The above caption is the title of chapter 3 in Hasker's work The Triumph of God over Evil (IVP, 2008). A question for the ages, indeed. Therefore I want to continue my review with a short little summary of chapter 2 and 3. Being there are 8 chapters total I plan on doing a post on each subsequent chapter, with hopes of having Dr. Hasker to join the conversation for clarification, correction, and discussion. I will warn you at the outset that dealing with the types of philosophical argumentation Hasker utilizes you'll need to put your [theo-logical] thinking hat on tightly. Lets move on, shall we?
In chapter 2, Hasker examines the impact that the Holocaust has on the development of a theodicy. He starts off by introducing John K. Roth, a noted philosopher and Holocaust scholar. Then moves on to D. Z. Phillips, a Wittgensteinian philosopher of religion. Roth essentially calls for what he terms is a "theodicy of protest." By this he asserts that one shouldn't even attempt a theodicy in light of the many evils the world has known. It appears that Roth utilizes an interesting theological perspective in regards to what it traditionally regarded as theology proper. Reason being, he goes on to state that in order for God to be "vindicated" from evil, it will largely depend on the "future" of man and the "future" of God. What he means here is that in order for God to 'redeem' himself, he not only needs to offer a radical (good) transformation in the eschaton, but must also repent, as it were, with respect to his allowance (or permission) of evil. As a result it seems that Roth has allowed for an unsubstantiated alternative view with respect to the attributes of God, particularly with respect to his immutability. All in the name of evil.
Phillips also challenges the traditional attributes of God with respect to his omnipotence. He holds the position that God cannot do something that is logically impossible for him to do. Now, this I would agree. But Phillips then goes on to assert that it is impossible and inharmonious for God to "allow" evil to exist, if he is to be morally perfect. Therefore, according to the logic employed by Phillips God cannot be omnipotent, given the fact that he could not, know all things exhaustively. Otherwise if He knew (or knows) evil would happen, and didn't act upon it, the he either knew it and allowed it (bringing his morality into questions), or he didn't know (calling his omniscience into question). Phillips takes the later position.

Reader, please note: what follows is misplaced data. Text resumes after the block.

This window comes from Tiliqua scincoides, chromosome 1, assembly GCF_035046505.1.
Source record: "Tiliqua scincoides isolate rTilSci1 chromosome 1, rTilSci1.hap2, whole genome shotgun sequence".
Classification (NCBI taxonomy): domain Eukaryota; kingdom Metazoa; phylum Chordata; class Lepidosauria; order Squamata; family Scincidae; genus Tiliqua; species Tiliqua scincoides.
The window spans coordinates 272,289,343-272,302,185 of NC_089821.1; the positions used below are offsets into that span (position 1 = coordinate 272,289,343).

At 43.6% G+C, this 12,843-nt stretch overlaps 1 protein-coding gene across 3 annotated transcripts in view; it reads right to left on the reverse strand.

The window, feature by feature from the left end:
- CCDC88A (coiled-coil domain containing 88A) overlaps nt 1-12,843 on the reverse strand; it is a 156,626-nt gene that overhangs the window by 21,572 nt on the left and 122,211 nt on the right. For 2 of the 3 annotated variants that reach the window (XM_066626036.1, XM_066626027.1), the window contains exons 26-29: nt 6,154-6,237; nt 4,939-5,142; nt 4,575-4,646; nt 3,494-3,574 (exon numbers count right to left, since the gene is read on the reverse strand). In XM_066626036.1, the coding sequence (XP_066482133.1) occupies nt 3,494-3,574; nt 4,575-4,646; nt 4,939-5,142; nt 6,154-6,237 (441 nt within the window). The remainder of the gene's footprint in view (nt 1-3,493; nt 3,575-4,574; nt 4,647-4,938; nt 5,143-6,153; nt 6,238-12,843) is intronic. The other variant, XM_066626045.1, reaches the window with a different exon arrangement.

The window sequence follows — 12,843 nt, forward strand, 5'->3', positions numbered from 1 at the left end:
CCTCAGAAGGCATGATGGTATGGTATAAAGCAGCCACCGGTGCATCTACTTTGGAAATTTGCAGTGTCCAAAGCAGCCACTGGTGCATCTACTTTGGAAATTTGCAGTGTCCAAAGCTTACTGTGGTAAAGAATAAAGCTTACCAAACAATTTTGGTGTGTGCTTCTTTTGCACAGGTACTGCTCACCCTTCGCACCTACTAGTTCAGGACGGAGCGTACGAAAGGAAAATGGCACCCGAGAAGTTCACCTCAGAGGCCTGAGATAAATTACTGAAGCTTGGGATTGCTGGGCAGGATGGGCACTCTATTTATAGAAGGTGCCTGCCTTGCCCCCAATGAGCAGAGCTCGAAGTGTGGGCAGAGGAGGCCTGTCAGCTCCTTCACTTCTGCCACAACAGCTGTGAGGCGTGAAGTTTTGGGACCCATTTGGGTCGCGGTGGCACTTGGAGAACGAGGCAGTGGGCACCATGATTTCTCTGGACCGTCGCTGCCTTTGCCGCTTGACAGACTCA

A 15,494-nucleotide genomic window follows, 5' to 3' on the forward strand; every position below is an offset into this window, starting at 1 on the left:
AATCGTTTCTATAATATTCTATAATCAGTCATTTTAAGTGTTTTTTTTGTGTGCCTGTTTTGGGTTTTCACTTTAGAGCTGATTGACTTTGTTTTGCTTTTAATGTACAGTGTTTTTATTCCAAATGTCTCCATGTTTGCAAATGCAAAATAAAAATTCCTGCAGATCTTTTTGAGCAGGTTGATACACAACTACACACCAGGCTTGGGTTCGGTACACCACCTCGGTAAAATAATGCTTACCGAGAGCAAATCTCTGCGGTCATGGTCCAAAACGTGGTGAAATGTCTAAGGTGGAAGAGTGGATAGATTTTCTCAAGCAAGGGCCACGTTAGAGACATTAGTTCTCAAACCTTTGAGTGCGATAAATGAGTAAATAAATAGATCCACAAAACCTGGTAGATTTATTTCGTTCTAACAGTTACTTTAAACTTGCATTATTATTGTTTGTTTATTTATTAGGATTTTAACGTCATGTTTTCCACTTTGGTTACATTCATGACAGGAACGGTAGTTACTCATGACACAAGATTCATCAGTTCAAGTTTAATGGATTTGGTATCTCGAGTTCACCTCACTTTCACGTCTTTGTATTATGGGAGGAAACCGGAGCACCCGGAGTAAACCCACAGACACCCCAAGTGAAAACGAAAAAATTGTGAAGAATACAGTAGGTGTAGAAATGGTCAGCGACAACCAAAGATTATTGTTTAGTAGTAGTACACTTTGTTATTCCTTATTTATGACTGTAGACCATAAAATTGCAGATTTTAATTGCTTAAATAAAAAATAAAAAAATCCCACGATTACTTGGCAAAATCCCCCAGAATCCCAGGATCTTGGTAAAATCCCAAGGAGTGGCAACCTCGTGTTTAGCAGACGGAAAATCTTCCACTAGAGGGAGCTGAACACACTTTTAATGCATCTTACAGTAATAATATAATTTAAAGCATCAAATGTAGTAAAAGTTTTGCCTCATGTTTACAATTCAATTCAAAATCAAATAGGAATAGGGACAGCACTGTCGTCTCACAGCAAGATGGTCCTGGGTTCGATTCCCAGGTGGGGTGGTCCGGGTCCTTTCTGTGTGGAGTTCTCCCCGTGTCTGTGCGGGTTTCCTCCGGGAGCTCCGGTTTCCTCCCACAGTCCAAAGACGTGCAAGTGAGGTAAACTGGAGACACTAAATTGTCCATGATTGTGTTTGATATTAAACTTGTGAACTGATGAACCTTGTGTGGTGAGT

With that said, I do want to offer that Hasker's does find flaws in each and determines to starts to make his case chapter 4 onward. As a result, the title of chapter 3 is the logical step in the right direction when dealing with the development of a theodicy.
In chapter 3 Hasker starts off by quoting a statement from David Hume regarding God's omniscience, omnipotent, and morality. As stated earlier regarding Phillips position, Hume deems it illogical for evil to exist in conjunction with the three aforemetioned attributes about God. Hasker then moves to what seems to be the answer to this question, the free-will defense. Bear in mind that Hasker does not use chapter 3 to make his argument, only to establish his rendition of the logical compatibility of God and evil.
At this point Hasker seeks to uncover the this compatibility by establishing the nature of free will. He does so by starting with Alvin Plantinga's position. A significant quote by Plantinga is this, "To create creatures capable of moral good, therefore, he [God] must create creatures capable of moral evil, and he cannot leave these creatures free to perform evil and at the same time prevent them from doing so." To this I would have to agree, assuming at the outset that all is good that the creatures in fact possess the ability to choose good (which I would deem was the scenario with Adam and Even before the fall). Hasker then goes on to speak more in depth about the possibilities of a given scenario. He looks at the questions of God's knowledge of Adam and the possible situations in which Adam might find himself, circumstantially. For example, Hasker asks, could God create Adam good with the ability to choose between good and evil, but place him in certain pre-determined situations so as to create an environment that Adam would not sin? He defines these instances as the counterfactuals of creaturely freedom. Ultimately Hasker concludes this as impossible since if God were to create Adam within a particular situation so as to completely prevent Adam from sinning, then in fact Adam was not truly free (or significantly free.)
Hasker then moves on to address the elements of natural evil (hurricanes, disease, etc) and middle knowledge (for more, click the word) and how they affect the arguments for and against. I will not add much of what was discussed here except the fact that Hasker determines natural evil to in fact be logically coherent in the schema God and evil, but denies middle knowledge can really play a factor in the discussion due to the lack of cohesion within the "counterfactuals of freedom" and the alleged "foreknown" determined outcome (more on this later).
Hasker promises at the end of chapter 3 that after establishing the groundwork [in chapters 1-3] he will then move on to voice his argumentation in the subsequent chapters. I promise the subsequent posts to be more interactive and offer more of my [and his] opinion as opposed to simply summarizing the book. I will say this, thus far Hasker has yet to address the biblical data with respect to the apparent tension of this issue. I expect him to do so in the subsequent chapters. Incidentally he does note in the preface that to find a book that deals with the philosophical aspects coupled with a theological response is a rarity. I look forward to the coming chapters.